When the racing cars came to Liverpool

You could hear them from the street where we lived. The high pitched whines as they braked, cornered and accelerated. The racing cars, practising at Aintree. Just three miles away across the fields. We so wanted to go. And good enough, our Dad took us.

He’d been more of a bikes fan, going to TT races in the Isle of Man in the years before we’d arrived. And he did take us to some bike races at Aintree too. But it was the cars we really loved.

Grand Prix at Aintree, Liverpool.

Grand Prix at Aintree, Liverpool.

Yes, it all seems a world away now. But in the 50s and early 60s Aintree would stage the British Grand Prix and other Formula One races as often as Silverstone.

D-Type Jaguar.

D-Type Jaguar.

Not that we started with Formula One. There were also frequent ‘club’ races, sports cars, Formula Junior and Formula Ford. We loved to watch the D-Type Jaguars because of course we had our own Dinky Toy models, made at Meccano in Liverpool by our Uncle Bob, who’d occasionally bring us factory rejects that hadn’t gone through the paint shop properly.

These club events were fairly informal affairs where you could walk around watching the engineers and drivers getting the cars ready, before pushing them out onto the track. We’d stand and listen to them having conversations our Dad understood, but we certainly didn’t.

Jim Clark.

Jim Clark.

And one day he was paying particular attention to a softly spoken Scottish man, leaning over the engine of his car, a Lotus, talking with what even we could tell was great authority. He then pushed the car out onto the circuit and put on his helmet, ready to race. ‘Do you know him then Dad?’ we asked, assuming our Dad knew everyone. ‘No, but I know who he is. That’s Jim Clark, and I think he’s going to do very well.’ This must have been 1960, or 61.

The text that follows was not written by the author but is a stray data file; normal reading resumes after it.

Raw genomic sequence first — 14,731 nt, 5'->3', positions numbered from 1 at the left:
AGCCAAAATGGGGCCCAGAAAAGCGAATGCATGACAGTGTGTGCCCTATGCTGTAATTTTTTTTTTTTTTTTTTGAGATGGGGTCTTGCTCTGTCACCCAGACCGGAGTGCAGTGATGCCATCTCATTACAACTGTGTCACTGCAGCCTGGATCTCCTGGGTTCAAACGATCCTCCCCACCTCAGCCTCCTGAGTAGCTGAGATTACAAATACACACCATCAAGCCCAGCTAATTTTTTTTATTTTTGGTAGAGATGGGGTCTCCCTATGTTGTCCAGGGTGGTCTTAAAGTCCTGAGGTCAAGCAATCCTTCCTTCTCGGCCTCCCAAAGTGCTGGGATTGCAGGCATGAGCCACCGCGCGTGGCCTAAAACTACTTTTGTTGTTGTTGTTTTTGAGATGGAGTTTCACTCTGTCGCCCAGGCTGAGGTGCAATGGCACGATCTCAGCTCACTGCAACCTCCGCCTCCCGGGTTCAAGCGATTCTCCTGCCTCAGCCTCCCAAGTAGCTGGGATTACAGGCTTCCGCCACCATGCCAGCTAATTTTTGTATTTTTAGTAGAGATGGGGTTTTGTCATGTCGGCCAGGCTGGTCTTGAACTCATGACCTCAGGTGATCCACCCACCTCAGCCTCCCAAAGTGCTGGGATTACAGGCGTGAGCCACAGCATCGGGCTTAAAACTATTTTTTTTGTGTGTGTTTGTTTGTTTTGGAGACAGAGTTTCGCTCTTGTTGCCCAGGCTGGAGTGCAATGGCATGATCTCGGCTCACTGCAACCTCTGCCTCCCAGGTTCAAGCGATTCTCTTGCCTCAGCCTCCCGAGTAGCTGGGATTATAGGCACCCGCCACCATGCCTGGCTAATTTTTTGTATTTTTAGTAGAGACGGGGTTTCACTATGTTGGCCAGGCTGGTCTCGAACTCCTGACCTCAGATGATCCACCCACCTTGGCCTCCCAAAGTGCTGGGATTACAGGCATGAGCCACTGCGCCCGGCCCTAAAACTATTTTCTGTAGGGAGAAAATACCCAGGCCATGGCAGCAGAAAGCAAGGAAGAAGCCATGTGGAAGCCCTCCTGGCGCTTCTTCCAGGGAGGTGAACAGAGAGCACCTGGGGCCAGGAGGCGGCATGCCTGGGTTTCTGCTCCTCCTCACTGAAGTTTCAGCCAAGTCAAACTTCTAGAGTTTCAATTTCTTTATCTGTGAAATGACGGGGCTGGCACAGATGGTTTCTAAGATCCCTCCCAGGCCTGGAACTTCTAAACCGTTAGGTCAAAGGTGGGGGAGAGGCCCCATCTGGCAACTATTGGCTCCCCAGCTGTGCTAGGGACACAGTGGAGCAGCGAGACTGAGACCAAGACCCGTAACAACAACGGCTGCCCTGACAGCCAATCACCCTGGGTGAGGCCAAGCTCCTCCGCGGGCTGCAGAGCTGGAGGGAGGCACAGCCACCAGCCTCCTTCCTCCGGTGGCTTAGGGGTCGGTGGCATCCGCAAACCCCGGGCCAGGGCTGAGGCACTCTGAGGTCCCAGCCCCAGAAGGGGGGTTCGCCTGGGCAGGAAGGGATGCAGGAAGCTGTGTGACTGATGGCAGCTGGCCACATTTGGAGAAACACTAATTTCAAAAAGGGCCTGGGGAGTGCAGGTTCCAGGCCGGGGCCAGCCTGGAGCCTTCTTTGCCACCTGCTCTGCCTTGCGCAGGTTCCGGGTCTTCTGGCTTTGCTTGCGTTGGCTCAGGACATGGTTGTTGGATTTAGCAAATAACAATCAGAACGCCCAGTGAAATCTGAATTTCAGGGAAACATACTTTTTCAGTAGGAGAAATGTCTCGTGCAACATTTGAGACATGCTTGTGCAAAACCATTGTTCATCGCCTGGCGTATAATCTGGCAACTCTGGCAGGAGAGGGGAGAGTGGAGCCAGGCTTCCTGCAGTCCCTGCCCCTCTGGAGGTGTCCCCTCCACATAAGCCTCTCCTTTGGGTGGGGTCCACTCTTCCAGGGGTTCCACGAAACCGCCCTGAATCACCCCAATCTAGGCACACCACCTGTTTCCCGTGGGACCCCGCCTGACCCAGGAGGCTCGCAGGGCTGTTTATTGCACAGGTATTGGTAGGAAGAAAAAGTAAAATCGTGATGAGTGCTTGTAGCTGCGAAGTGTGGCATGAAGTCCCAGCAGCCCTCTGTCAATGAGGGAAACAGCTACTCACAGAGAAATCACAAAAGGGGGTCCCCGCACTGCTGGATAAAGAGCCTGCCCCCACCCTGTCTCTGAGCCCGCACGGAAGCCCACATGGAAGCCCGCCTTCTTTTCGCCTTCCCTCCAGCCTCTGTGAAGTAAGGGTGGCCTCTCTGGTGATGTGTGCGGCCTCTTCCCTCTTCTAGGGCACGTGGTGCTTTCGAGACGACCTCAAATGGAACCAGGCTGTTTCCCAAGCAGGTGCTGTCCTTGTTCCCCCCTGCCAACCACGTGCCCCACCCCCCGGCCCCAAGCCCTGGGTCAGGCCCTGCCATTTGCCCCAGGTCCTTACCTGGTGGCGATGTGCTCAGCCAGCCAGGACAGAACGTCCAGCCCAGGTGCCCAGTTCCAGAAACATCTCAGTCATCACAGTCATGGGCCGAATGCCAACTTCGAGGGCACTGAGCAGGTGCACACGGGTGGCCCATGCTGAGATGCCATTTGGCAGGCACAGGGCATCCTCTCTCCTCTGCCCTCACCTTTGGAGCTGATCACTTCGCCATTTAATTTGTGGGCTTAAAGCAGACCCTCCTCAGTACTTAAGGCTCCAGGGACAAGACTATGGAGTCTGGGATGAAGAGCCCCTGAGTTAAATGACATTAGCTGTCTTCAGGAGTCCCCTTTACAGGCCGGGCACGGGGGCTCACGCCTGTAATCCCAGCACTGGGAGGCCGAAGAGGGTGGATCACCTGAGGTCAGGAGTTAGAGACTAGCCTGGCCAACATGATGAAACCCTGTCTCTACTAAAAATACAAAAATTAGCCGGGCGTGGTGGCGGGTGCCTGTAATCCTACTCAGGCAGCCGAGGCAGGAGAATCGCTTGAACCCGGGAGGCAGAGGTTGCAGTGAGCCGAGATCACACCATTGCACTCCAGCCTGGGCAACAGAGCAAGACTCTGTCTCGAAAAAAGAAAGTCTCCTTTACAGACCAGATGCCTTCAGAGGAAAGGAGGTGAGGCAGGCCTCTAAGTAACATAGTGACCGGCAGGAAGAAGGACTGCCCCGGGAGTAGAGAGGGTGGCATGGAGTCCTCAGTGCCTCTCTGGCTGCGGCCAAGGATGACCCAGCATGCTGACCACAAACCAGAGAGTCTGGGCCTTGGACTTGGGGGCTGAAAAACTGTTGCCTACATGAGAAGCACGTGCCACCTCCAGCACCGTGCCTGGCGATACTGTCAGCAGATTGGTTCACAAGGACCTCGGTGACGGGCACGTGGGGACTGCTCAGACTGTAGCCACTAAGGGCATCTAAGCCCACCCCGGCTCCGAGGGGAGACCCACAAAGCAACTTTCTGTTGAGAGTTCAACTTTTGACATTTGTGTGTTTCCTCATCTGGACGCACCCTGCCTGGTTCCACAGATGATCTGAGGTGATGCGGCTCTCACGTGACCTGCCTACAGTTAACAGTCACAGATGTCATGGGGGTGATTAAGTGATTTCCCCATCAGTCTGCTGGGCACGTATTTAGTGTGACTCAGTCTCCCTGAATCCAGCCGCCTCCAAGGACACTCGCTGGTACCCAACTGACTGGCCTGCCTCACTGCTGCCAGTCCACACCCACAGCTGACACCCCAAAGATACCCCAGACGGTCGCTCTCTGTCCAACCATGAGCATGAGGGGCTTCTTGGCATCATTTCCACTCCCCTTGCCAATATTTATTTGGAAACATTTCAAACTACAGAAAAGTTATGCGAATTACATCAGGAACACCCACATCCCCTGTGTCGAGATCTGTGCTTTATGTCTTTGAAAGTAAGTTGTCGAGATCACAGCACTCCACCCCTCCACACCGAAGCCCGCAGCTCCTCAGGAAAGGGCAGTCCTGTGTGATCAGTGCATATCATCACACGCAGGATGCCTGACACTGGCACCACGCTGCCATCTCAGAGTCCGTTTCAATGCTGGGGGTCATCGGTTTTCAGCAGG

And these races wouldn’t be on the full circuit, with big stands that followed the Grand National course. But on the shorter ‘club circuit’ you could see most of the way around.

Jim Clark, driving at Aintree, 1961.

Jim Clark, driving at Aintree, 1961.

And as well as the noise, I remember the smells: the fuel, the burning rubber as they braked; and our orange squash, ham sandwiches and battenberg cake. Golden days, too soon gone.

And when we came home the toy cars would be got out. If the weather was good there was the ‘Back garden circuit.’ If not so good there was the ‘Upstairs circuit’ – all rooms required, domestic chaos a certainty. We’d make all the noises, do the commentary and lay our heads on the floor next to the cars so they looked as real as possible.

Jim Clark in the Corgi Lotus 25.

Jim Clark in the Corgi Lotus 25.

Phil Hill or Lorenzo Bandini in the Ferrari.

Phil Hill or Lorenzo Bandini in the Ferrari.

The cars were mainly Dinky or Corgi, but to make up the numbers there’d usually have to be a few Matchbox ones as well. These were made to a smaller scale and so never won. They’d therefore always be allocated to the known ‘back markers such as Innes Ireland. Whereas the main Lotuses, Ferraris, Coopers and, later, BRMs would go to known winners like Phil Hill, Lorenzo Bandini, Jack Brabham, Bruce McLarenGraham Hill and, of course, Jim Clark.